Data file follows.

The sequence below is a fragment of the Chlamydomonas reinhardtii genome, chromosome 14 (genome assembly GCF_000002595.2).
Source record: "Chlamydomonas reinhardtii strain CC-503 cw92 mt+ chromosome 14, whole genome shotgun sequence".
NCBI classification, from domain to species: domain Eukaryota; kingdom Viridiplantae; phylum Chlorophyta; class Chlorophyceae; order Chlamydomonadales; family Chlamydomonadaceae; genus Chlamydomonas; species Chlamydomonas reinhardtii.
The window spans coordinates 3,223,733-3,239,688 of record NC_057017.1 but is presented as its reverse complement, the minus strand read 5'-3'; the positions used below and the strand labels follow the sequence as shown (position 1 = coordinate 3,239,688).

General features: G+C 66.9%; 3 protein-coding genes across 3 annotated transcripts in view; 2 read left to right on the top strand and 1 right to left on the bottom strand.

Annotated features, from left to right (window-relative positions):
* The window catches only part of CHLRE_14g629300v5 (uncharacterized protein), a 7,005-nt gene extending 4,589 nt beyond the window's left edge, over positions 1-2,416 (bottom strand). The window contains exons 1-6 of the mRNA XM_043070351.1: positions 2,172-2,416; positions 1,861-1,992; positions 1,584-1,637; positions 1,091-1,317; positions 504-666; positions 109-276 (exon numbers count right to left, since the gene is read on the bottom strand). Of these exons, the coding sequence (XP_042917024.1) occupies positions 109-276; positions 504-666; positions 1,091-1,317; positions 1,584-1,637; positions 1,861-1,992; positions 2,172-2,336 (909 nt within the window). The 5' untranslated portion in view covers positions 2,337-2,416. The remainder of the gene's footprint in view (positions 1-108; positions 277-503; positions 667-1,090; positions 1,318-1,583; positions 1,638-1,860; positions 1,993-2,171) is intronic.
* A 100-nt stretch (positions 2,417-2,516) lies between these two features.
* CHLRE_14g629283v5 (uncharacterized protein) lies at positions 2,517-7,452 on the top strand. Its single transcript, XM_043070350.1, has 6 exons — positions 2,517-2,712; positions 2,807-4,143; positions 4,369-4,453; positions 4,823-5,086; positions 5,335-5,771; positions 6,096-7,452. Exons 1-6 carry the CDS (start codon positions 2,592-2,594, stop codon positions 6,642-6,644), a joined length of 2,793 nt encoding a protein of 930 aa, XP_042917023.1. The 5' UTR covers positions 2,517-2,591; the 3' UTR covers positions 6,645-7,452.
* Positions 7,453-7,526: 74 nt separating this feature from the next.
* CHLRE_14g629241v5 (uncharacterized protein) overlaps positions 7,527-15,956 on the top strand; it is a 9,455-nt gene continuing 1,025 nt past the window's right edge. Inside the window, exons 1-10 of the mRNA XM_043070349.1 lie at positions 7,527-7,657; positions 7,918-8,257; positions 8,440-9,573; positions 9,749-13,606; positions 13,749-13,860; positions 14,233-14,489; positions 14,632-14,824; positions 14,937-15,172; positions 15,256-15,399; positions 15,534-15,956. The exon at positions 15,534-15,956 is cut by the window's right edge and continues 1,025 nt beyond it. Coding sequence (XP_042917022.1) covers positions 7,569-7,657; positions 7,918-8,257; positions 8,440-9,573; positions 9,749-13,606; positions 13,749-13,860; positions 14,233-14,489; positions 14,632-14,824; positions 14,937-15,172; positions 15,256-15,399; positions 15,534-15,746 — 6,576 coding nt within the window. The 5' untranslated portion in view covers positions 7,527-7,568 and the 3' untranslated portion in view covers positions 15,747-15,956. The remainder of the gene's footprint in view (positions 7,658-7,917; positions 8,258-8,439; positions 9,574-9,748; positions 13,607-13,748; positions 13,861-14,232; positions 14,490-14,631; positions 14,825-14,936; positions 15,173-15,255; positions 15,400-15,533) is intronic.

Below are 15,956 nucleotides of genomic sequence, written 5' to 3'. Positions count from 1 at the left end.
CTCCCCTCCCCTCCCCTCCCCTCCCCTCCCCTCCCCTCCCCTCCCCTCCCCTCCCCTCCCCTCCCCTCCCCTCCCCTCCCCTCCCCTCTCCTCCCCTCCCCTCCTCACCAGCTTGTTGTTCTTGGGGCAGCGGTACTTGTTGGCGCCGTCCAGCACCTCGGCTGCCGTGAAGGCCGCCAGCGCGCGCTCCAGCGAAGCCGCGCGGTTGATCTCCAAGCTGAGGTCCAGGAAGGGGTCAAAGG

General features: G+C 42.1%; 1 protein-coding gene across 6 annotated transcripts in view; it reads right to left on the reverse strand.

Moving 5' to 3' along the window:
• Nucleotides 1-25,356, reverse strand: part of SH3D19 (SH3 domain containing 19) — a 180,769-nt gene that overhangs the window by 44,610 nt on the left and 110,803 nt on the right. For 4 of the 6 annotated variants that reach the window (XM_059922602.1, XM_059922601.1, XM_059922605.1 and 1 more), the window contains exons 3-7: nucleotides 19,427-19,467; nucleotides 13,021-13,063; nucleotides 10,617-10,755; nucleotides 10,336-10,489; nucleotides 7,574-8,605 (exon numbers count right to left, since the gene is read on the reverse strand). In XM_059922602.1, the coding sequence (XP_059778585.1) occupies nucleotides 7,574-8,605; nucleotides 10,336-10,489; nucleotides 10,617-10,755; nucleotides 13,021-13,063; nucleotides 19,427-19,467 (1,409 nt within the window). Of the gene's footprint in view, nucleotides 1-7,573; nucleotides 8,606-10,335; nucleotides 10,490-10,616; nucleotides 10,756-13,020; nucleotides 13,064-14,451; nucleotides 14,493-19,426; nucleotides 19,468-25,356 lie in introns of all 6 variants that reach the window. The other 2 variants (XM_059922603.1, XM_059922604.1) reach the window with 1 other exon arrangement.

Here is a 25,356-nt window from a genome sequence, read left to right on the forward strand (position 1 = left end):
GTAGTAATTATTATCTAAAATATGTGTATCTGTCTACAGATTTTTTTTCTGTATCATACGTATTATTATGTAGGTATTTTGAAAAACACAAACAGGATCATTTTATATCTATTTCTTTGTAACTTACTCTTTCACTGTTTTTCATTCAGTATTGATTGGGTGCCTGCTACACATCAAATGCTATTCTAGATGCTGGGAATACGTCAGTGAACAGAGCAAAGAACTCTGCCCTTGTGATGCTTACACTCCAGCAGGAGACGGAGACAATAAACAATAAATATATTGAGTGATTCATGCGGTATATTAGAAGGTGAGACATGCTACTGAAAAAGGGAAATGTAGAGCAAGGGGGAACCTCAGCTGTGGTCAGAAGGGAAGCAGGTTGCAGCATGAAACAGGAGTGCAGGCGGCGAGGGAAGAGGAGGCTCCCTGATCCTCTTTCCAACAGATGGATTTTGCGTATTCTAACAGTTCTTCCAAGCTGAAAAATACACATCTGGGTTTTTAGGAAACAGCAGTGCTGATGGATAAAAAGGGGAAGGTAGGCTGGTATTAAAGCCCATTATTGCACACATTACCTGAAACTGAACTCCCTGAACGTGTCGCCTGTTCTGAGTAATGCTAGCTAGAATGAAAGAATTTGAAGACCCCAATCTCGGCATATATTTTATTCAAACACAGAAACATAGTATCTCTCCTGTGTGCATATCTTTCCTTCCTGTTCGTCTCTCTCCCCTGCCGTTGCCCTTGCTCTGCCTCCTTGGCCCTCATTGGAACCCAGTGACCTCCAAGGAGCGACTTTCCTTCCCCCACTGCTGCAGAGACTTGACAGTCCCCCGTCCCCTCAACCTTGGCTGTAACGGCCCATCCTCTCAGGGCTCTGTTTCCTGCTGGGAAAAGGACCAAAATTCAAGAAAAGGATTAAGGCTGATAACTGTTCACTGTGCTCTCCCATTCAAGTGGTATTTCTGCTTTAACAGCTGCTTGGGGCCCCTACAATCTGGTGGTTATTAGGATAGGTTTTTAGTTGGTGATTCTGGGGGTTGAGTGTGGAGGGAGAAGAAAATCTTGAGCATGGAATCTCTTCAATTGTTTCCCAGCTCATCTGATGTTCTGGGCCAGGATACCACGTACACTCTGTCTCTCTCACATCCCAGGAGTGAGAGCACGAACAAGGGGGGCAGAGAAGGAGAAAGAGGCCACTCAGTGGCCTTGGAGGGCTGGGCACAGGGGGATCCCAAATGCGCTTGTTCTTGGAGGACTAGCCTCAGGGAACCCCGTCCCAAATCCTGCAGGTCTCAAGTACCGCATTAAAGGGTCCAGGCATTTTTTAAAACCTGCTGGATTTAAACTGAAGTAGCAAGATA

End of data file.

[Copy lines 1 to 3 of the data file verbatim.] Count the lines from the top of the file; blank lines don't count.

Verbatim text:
The sequence below is a fragment of the Chlamydomonas reinhardtii genome, chromosome 14 (genome assembly GCF_000002595.2).
Source record: "Chlamydomonas reinhardtii strain CC-503 cw92 mt+ chromosome 14, whole genome shotgun sequence".
NCBI classification, from domain to species: domain Eukaryota; kingdom Viridiplantae; phylum Chlorophyta; class Chlorophyceae; order Chlamydomonadales; family Chlamydomonadaceae; genus Chlamydomonas; species Chlamydomonas reinhardtii.